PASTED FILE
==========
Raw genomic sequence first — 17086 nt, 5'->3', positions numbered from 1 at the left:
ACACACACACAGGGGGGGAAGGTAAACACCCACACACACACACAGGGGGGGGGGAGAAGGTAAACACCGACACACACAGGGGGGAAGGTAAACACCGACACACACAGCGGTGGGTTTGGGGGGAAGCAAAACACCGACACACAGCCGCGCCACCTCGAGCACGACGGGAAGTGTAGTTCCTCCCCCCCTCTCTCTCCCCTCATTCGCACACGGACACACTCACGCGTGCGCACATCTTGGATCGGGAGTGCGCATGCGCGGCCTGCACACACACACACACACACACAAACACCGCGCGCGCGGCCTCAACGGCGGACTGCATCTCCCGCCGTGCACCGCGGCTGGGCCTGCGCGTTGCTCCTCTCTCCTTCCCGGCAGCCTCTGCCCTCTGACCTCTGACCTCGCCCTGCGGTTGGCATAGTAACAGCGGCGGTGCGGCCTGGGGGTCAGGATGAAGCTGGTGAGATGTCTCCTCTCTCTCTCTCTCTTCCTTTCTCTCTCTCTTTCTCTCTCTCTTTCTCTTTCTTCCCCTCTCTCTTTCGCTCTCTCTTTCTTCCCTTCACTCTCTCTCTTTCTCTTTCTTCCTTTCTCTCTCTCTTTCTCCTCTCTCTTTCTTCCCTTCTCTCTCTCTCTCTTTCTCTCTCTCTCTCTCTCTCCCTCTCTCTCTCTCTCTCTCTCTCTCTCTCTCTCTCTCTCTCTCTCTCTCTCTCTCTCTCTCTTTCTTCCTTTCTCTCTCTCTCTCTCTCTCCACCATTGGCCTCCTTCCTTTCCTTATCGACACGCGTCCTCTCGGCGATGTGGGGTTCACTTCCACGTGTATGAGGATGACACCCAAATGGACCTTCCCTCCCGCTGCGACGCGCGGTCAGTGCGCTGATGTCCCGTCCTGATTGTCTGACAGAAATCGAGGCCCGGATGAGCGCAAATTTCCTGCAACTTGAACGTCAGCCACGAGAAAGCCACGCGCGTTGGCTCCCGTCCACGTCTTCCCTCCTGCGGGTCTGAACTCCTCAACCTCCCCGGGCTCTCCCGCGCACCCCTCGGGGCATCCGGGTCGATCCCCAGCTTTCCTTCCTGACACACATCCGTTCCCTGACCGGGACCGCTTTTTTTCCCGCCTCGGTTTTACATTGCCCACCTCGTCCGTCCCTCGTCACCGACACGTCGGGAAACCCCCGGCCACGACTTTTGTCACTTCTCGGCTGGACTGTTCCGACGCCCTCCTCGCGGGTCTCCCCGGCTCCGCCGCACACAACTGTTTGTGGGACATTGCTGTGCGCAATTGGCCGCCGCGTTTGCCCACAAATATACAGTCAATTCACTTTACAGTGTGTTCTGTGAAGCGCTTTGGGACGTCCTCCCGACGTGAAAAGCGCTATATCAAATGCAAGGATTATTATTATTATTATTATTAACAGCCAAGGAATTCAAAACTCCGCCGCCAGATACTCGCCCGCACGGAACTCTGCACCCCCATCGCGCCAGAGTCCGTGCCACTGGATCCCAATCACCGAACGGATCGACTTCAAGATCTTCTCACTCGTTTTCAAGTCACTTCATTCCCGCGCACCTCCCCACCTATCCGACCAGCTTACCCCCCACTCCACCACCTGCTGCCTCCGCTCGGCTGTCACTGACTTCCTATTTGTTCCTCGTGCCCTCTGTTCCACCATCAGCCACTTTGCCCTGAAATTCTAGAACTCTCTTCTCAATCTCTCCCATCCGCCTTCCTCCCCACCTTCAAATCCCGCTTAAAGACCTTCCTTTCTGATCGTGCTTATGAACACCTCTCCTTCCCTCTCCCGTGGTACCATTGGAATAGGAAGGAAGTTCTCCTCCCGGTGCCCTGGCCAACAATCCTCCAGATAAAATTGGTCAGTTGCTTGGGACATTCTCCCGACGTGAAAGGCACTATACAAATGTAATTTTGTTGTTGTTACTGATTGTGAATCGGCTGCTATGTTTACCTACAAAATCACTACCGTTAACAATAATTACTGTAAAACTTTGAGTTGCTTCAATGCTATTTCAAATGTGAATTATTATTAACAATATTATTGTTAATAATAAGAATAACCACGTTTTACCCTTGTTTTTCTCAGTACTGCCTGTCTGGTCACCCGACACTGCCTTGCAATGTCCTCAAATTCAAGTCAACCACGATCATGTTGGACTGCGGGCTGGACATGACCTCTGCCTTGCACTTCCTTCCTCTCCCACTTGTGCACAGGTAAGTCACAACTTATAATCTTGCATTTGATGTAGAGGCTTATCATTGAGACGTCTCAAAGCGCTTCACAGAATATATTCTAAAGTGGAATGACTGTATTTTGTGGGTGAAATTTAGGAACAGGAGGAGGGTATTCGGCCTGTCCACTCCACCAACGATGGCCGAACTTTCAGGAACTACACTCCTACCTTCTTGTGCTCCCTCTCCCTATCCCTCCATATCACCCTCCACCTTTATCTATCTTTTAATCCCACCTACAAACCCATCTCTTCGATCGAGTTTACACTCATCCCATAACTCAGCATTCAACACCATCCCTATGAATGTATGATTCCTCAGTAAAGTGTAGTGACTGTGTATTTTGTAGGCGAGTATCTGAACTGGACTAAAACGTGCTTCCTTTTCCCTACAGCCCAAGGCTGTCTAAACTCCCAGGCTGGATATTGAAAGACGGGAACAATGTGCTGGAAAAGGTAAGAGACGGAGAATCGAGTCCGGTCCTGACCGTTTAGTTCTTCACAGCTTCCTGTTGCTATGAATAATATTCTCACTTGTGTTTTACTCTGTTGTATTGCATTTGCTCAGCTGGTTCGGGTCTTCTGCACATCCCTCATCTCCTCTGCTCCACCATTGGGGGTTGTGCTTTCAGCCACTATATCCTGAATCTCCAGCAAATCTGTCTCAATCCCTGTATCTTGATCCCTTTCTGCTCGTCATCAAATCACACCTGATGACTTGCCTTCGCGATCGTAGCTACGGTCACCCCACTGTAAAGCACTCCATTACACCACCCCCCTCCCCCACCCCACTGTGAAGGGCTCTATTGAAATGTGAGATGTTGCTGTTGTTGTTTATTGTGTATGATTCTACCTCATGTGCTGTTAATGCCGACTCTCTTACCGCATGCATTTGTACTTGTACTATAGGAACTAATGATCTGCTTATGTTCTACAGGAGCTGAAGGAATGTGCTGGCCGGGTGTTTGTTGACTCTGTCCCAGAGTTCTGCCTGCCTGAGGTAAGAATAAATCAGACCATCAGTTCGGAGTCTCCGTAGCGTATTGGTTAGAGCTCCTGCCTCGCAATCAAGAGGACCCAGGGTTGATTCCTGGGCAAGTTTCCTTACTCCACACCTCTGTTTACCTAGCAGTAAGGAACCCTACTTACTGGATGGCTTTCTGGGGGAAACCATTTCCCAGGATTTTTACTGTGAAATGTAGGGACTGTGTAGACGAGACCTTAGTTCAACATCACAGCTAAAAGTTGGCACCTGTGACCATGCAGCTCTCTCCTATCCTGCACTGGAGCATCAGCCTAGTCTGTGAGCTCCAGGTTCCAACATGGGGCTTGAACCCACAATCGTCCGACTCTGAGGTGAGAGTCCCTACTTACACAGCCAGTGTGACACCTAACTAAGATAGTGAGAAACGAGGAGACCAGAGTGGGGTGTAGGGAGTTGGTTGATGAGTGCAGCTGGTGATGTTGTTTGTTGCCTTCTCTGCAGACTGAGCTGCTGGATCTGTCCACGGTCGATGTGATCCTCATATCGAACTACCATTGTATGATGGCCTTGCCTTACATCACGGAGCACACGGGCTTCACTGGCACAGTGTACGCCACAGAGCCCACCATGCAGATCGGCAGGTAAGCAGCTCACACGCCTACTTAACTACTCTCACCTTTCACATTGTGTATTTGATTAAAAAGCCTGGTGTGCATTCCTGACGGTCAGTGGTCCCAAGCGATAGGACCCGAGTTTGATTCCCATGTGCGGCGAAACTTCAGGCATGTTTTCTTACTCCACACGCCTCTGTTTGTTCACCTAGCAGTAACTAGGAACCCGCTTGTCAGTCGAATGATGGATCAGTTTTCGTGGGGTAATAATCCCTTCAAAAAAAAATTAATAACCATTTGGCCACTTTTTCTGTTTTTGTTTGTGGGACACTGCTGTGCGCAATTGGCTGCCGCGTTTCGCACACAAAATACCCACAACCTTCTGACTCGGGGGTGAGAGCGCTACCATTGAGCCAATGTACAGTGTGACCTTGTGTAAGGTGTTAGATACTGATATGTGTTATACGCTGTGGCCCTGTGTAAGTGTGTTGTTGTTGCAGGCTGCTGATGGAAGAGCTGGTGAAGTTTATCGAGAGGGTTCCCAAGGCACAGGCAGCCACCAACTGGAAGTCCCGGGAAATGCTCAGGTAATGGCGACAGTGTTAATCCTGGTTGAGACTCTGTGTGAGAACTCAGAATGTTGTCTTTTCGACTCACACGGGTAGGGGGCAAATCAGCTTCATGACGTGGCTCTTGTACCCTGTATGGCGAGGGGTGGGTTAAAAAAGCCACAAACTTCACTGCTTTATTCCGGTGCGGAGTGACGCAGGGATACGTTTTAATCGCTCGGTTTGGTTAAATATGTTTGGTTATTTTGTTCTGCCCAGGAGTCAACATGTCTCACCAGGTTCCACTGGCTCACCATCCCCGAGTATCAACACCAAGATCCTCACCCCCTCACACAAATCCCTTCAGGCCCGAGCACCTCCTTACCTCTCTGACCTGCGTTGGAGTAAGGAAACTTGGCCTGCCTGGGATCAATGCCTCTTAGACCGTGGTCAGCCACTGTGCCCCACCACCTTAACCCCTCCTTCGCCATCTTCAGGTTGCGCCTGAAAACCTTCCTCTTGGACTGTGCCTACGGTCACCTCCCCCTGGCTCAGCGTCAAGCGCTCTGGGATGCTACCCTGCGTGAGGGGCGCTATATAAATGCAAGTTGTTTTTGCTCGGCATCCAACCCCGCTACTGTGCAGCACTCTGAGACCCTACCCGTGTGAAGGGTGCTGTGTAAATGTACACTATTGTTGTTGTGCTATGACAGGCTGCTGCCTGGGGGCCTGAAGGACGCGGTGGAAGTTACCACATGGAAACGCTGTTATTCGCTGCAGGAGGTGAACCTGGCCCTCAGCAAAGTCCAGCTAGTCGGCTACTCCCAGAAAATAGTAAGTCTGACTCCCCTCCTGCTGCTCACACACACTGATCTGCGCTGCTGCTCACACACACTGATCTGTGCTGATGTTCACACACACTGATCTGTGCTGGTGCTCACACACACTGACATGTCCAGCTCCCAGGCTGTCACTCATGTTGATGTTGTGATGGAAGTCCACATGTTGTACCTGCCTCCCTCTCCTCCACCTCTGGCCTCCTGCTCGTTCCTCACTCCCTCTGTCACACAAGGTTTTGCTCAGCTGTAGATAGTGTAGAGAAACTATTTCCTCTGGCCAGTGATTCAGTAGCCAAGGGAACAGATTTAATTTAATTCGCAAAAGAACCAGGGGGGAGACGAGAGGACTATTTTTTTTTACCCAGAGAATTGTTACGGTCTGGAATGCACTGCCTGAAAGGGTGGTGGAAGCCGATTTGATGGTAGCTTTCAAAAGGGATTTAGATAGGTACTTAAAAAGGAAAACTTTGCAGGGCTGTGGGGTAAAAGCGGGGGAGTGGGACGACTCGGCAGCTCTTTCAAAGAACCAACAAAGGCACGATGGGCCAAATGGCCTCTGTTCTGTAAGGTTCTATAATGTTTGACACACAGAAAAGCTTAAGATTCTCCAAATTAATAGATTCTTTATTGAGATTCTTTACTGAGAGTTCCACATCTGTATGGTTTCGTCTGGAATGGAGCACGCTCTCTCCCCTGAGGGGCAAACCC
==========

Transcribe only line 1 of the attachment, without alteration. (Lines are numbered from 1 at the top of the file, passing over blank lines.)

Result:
Raw genomic sequence first — 17086 nt, 5'->3', positions numbered from 1 at the left: